As I said, the plesiosaurs were lazy fellows, but they had a reason for that. At that time the earth itself was lazier than it is today. In our time it rotates once every 24 hours. Well, at the time I've been describing, the earth rotated much more slowly, and consequently many things were different then. That the air nowadays is so pure is due to the fact that the earth now rotates once every 24 hours. In other words, the earth has gradually become more diligent.

Judged from our point of view, the dragon birds must have had the most uncomfortable life; they were poorly off. Of course, they didn't see it that way, but had great pleasure and enjoyment in what we would consider a very poor life. You see, there were the ichthyosaurs with their huge shining eyes wading, swimming or flying through the very warm air, and those shining eyes attracted the birds just as light attracts a mosquito. The same thing happens on a small scale when you turn on a light and a mosquito sees it, flies up to it, and gets burned. Well, these birds up there were completely hypnotized by the ichthyosaurs' huge eyes, flung themselves down, and were then eaten by the ichthyosaurs who lived on what whizzed around in the air surrounding them. If you could have walked around on this strange ancient earth, you would have said, 'These gigantic creatures are eating fire!' for that is exactly what it looked like. Huge animals were flying around and eating fire that flew towards them through the air.

At times, the plesiosaurs also stuck their heads up out of the mud, and their eyes shone, too. Thus, when the birds came swooping down, the plesiosaurs got their share too.

All of this makes sense when we put all the facts together for a complete picture. The ichthyosaurs ate most of the fiery birds; the plesiosaurs got only what was left over. And just as the ribs of an undernourished dog show, so the plesiosaurs had protruding ribs. We can still see from their remains that they were malnourished in ancient times.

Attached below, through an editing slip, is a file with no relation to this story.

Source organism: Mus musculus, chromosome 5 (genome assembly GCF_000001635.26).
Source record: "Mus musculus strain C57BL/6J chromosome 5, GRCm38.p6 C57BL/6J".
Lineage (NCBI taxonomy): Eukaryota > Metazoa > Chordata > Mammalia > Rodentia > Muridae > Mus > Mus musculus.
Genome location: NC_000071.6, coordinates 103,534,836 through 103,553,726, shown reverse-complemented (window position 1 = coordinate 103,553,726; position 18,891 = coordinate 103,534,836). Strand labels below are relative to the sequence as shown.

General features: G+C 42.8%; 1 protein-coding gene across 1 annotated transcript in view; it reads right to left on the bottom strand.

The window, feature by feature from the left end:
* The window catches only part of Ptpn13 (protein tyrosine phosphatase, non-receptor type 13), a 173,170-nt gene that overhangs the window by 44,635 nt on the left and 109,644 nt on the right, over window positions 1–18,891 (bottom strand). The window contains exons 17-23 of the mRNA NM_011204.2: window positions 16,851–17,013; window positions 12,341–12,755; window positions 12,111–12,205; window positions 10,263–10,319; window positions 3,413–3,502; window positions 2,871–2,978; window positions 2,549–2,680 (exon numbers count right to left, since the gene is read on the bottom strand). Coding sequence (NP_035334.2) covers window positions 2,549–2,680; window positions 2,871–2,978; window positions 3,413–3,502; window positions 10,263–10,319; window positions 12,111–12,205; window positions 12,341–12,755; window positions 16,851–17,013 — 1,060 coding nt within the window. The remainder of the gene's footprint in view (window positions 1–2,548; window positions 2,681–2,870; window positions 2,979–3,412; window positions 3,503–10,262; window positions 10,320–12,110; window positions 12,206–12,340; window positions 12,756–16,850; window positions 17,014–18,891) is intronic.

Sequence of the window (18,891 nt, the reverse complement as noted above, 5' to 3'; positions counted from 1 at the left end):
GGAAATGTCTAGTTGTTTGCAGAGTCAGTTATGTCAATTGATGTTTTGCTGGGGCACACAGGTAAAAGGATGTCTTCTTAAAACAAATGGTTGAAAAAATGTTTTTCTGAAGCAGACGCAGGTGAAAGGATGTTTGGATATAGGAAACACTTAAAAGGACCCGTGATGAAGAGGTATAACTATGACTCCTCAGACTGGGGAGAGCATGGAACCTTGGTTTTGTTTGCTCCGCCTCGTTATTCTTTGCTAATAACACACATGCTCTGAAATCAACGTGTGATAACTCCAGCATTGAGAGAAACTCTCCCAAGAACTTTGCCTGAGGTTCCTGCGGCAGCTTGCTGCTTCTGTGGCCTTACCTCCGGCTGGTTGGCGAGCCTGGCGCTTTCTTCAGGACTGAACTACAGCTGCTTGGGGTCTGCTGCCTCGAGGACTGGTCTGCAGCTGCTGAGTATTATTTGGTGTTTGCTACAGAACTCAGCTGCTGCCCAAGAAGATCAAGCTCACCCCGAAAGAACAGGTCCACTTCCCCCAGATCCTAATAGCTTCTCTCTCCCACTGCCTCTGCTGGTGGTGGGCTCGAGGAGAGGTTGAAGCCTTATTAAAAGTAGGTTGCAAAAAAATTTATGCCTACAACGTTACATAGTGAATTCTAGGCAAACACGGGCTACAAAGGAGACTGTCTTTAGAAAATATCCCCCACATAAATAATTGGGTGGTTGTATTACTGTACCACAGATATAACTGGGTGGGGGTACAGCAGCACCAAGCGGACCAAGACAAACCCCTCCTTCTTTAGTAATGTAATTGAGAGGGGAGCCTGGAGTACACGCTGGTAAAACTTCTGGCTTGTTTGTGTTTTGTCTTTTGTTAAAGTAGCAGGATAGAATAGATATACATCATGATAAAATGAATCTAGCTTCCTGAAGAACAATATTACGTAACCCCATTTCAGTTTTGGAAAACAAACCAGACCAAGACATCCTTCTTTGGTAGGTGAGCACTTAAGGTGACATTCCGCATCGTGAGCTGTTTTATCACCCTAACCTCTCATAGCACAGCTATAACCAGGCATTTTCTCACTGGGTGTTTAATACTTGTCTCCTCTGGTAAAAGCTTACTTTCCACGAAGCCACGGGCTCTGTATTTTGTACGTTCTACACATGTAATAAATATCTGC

You are probably thinking that the beautiful birds up there were poorly off. The fact is that they actually experienced pleasure in falling into the jaws of the ichthyosaurs; it was bliss to them. On the other hand, the 'fire-eaters' themselves, although they had to eat, felt almost more uncomfortable than the ones that were being swallowed. The fiery birds blissfully threw themselves into the huge jaws, but the ichthyosaurs began to feel uncomfortable in their stomachs because electricity developed there. After all, the ichthyosaurs consisted almost only of stomach; there was little else in them. As a result of eating this fire and developing electricity, these huge creatures gradually became weaker. Of course, all this took a long time, for these fish creatures could stand even more than human beings of whom we have already said that they can cope with a lot. Over time, little by little, the ichthyosaurs became weaker and weaker. Their eyes shone less brightly and did not attract the birds as much as before. The ichthyosaurs began to suffer more and more from stomach aches. And what was the meaning of this? After all, everything in the world has its meaning.